RSS feed for davidehrlich
  • End of Sentence

    End of Sentence


    The first thing you ight notice about Elfar Adalsteins’ “End of Sentence,” a tender, unfussy, and rewarding father-son drama that trusts in the purity of its premise, is that it seems to have everything backwards. John Hawkes should be playing the bitter jailbird, and Logan Lerman — who’s almost single-handedly kept the “nice Jewish boy” archetype relevant and appealing thanks to his work in the likes of “Indignation” and Amazon’s “Hunters” — should be the nervous wreck who lets people…

  • Yi Yi

    Yi Yi


    Trying to indicate the scale of a movie so immense and full of life that it can’t possibly be described (only experienced), the British critic Nigel Andrews wrote that calling “‘Yi Yi’ a three-hour Taiwanese family drama is like calling ‘Citizen Kane’ a film about a newspaper.” It’s a clever line, but those who haven’t seen Edward Yang’s final masterpiece could easily mistake it for a cop-out. At a passing glance, it seems like the kind of thing someone in…

  • The Lovebirds

    The Lovebirds


    This review may contain spoilers. I can handle the truth.

    A madcap misadventure that starts with a gruesome vehicular homicide, ends with a parody of the orgy sequence from “Eyes Wide Shut,” and spends the rest of its time scrambling around New Orleans with two of the world’s most dynamic comic talents this side of Hobbs and Shaw, “The Lovebirds” sounds like $16 million well spent — if not a total balm for the bleakness around us, then at least one of this lost summer’s few surefire delights. Throw in…

  • The Trip to Greece

    The Trip to Greece


    Now arriving at its fourth (and allegedly final) installment, Michael Winterbottom’s “The Trip” series has established Rob Brydon and Steve Coogan as one of the funniest comic duos this side of Laurel and Hardy, but these movies — for all of their dueling Michael Caine impressions and Michelin-delicious meals — have always been suffused with a deep and abiding sense of sadness. They’re not shy about that: The regret, loneliness, and middle-aged malaise come wrapped in a contraceptive of “Philomena”…

  • The Wolf House

    The Wolf House


    It might be hyperbolic or unhelpful to label Cristóbal León and Joaquín Cociña’s “The Wolf House” as the darkest animated movie ever made, but merely describing this stop-motion nightmare should be enough to explain the impulse.

    A grimmer-than-Grimm fairy tale inspired (and ostensibly produced) by Colonia Dignidad — the cult-like Chilean enclave founded by German fugitive Paul Schäfer, an insatiable pedophile who raped the members of his community, provided shelter to Nazi war criminals like Josef Mengele, and tortured Pinochet’s…

  • Titanic



    all life is a game of luck.

  • Irma Vep

    Irma Vep


    When the news broke that Olivier Assayas was collaborating with A24 on a TV version of “Irma Vep,” the only truly surprising thing about it was that the project had been conceived before the pandemic. Like Zoom orgies, government-sanctioned bleach injections, and the popular wisdom that Andrew Cuomo is somehow good at his job, the prospect of Assayas remaking his 1996 masterpiece is one of those things that would have seemed unfathomable just a few short months ago. Even for…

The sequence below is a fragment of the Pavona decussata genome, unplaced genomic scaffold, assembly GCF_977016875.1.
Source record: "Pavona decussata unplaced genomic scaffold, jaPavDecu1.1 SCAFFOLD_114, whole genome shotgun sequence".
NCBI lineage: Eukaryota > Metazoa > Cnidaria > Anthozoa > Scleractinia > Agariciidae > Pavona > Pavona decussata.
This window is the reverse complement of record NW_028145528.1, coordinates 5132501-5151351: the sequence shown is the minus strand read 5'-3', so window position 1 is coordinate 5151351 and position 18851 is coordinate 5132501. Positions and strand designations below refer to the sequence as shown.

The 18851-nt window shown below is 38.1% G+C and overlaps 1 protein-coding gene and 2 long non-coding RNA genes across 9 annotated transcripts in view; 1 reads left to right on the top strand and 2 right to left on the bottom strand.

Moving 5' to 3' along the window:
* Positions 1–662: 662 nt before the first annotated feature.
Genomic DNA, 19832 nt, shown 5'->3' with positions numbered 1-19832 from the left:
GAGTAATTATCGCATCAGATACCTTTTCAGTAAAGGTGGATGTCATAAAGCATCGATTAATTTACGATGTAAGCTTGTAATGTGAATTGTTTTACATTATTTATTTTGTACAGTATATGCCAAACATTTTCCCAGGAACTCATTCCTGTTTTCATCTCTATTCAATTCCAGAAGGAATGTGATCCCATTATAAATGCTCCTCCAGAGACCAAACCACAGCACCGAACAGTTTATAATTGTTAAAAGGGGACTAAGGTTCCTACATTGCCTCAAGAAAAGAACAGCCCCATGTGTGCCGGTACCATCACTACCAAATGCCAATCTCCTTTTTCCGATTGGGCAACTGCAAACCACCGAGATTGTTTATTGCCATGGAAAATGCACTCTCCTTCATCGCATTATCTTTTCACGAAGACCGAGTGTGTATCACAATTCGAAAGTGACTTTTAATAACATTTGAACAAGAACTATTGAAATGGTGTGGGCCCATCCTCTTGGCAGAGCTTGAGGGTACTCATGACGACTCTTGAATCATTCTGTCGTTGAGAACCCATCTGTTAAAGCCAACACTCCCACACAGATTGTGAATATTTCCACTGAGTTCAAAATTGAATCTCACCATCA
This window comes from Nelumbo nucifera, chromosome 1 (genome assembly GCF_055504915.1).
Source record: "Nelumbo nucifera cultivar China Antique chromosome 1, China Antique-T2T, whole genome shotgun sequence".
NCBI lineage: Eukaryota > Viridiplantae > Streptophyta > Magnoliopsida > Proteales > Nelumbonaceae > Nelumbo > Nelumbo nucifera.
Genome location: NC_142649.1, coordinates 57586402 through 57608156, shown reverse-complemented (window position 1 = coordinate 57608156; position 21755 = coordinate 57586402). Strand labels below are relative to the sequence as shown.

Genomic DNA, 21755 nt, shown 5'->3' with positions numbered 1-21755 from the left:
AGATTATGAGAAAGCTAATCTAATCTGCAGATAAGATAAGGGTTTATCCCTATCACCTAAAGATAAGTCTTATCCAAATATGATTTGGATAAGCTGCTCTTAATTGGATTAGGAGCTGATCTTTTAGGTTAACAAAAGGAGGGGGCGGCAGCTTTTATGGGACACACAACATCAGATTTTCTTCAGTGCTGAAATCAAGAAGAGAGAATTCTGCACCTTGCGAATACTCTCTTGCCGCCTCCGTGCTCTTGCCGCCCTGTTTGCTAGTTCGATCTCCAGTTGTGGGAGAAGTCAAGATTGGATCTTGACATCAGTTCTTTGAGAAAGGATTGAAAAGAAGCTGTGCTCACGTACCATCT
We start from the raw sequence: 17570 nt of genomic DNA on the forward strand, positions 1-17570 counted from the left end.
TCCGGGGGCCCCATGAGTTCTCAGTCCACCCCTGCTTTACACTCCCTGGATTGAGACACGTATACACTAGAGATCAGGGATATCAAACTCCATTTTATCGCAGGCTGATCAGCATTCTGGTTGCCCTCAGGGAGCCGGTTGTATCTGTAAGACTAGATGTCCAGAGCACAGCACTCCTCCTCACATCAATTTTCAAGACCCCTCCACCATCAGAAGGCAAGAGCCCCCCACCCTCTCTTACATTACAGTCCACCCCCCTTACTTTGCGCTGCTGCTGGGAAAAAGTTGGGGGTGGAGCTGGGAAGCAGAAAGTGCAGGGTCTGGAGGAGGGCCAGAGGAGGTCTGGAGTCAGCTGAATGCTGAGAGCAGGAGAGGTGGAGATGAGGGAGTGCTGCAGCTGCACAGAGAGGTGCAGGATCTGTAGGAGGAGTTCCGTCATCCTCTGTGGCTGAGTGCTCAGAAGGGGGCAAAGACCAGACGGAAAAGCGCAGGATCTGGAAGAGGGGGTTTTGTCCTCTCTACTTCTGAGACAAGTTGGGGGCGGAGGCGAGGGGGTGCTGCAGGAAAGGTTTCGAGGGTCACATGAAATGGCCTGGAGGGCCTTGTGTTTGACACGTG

• Castle in the Ground

    Castle in the Ground


    Even as “Castle in the Ground” begins to fray and fall apart, Joey Klein’s dour but gripping opioid drama remains believable for how perfectly it dovetails with its grieving protagonist. Like 19-year-old Henry Fine (Alex Wolff) — a nice Jewish boy who lives with his dying mom (Neve Campbell) in a necrotic Sudbury apartment complex — the film is sensitive and mesmeric and oh so close to moments of cathartic beauty. And like 19-year-old Henry Fine — a grieving orphan…

  • Capone



    A necrotic gangster biopic that doubles as one of modern cinema’s most unforgiving self-portraits, Josh Trank’s “Capone” does for Scarface what Gus Van Sant’s “Last Days” did for Kurt Cobain: Not a lot, and in excruciating detail. But while both films offer a bleak look at the final chapter of a fabled rock star’s life, this one has the chutzpah to be so much bleaker; if Van Sant’s movie was strung out, Trank’s is utterly zombified.

    Hardy once again combines…

  • The Hidden Fortress

    The Hidden Fortress


    At certain points in their careers, even cinema’s greatest auteurs have needed to cover their asses with a hit; it’s the nature of the beast, and even the most thoroughly housebroken of pets still needs to be fed. For Akira Kurosawa — a soft-hearted tyrant who lorded over his sets like an emperor, tamed the feral Toshirô Mifune into one of filmdom’s most nuanced stars, and remapped the possibilities of his medium with arthouse classics and rousing samurai epics alike…

  • Clementine



    An erotic psychodrama about a recently dumped young woman who thinks of her new heartache like a curse she needs to pass on to someone else before it kills her, Lara Jean Gallagher’s “Clementine” begins with an intimate little scene that shadows the rest of the movie. We meet Karen (Otmara Marrero) in some iPhone footage that her unseen ex-girlfriend shot in bed one morning — a loving, needy close-up. “Wake up, I need inspiration,” a sober English voice intones…

  • On a Magical Night

    On a Magical Night


    A zesty palate cleanser of sorts after his wrenching “Sorry Angel” — but in some ways a much weightier film than writer-director Christophe Honoré has left himself the strength to carry — “On a Magical Night” is a fanciful tale of marriage and its malcontents; a muted sex farce that unfolds like an overwhelmingly French twist on “A Christmas Carol” for people who are sick of their spouses.

    Honoré says he was desperate to film Chiara Mastroianni’s “anxious forehead and…